June 6, 2008
NYC's Missing Teachers
This article was in today's Post News Editorial- Check it out-
NYC'S MISSING TEACHERS
June 6, 2008 -- New York City public-school principals looking to control costs by shedding teachers forgot Lesson No. 1 about schoolhouse politics: The faculty can never shrink, only grow.
"Displacing teachers is not a viable solution," union boss Randi Weingarten says. "Fewer teachers in a school means increased class size, a reduced range of . . . services and less time for teachers to spend with students."
Ah, yes. The class-size trope.
Weingarten & Co. bemoan rooms with as many as - gasp! - 21 kids in the younger grades, on average, and up to 26 kids in the older grades.
But here's Lesson No. 2: Teachers get to use different math than everyone else. Because, in reality, the system's 1 million students share more than 78,000 teachers - producing a student-teacher ratio of, get this, 13-to-1.
So why do classes run so much larger than 13?
Ah, you see, a teacher on the payroll isn't necessarily a teacher in front of a chalkboard.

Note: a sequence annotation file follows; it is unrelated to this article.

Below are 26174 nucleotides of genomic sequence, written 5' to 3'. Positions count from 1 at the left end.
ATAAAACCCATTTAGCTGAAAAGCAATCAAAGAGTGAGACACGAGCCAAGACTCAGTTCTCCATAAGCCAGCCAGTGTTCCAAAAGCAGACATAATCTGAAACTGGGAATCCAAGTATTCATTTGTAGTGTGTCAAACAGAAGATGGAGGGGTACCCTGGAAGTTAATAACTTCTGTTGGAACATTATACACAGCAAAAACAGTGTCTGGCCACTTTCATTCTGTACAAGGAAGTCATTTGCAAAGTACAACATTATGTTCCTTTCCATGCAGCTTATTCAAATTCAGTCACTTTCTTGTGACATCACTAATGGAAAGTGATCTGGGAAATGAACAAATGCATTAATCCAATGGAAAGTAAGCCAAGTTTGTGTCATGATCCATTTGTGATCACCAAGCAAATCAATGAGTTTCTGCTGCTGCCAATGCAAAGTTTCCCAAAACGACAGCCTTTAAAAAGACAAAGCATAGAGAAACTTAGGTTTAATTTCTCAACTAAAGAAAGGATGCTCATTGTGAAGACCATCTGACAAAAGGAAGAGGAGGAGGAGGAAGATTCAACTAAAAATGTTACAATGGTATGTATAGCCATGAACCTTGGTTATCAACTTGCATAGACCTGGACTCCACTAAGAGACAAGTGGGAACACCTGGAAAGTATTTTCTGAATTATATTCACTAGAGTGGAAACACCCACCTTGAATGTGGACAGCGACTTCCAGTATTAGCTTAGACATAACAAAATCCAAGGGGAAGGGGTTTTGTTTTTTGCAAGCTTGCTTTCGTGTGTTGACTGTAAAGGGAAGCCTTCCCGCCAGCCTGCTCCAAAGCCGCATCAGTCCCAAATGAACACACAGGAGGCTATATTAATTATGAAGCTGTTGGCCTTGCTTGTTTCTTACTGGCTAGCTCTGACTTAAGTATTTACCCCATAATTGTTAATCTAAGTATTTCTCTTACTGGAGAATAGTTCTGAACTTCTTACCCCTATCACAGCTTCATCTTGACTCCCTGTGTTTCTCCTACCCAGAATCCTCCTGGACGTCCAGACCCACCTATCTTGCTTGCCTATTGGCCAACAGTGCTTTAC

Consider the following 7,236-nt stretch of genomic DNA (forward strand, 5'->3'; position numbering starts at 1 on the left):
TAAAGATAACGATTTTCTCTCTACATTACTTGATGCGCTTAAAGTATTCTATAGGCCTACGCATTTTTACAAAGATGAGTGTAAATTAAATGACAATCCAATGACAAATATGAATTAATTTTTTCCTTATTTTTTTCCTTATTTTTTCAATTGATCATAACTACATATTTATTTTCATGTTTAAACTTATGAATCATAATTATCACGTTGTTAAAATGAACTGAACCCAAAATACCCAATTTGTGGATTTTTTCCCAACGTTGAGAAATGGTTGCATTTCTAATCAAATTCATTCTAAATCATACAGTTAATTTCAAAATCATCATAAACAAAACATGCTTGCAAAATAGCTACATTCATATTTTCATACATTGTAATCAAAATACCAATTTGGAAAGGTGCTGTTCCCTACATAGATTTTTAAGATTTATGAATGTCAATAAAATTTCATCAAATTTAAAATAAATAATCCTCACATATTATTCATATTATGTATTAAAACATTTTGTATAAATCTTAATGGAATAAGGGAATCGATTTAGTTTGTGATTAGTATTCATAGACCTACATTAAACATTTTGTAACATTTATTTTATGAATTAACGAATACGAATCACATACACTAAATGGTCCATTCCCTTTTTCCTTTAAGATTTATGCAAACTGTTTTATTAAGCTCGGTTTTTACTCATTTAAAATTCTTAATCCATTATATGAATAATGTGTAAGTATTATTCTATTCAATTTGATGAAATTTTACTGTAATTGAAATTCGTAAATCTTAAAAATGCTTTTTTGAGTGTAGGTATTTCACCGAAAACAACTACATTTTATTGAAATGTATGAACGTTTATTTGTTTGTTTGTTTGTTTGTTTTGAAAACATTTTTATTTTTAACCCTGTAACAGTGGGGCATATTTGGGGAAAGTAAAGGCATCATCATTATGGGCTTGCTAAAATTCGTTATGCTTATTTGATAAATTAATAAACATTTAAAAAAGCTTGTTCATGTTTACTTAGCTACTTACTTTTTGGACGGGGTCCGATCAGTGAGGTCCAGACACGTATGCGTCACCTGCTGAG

So where have all the teachers gone?
Gone to rubber rooms, every one.
Or they're on sabbatical.
Or "excessed" - that is, let go (though they still get paid, under rules of their contract).
Meantime, special-ed classes - where the maximum number of kids is 12 - suck up armies of teachers.
For Weingarten & Co., of course, the more teachers, the more dues income to bribe - er, contribute to - politicians.
Any additional teaching is purely coincidental.
But if principals can't trim faculty headcounts, how are they supposed to achieve their share of City Hall's mandated budget economies - given that some 85 percent of their outlays are for personnel costs; that is, for teacher salaries?
They're not, of course.
That's the point.
Teachers are special, don't you know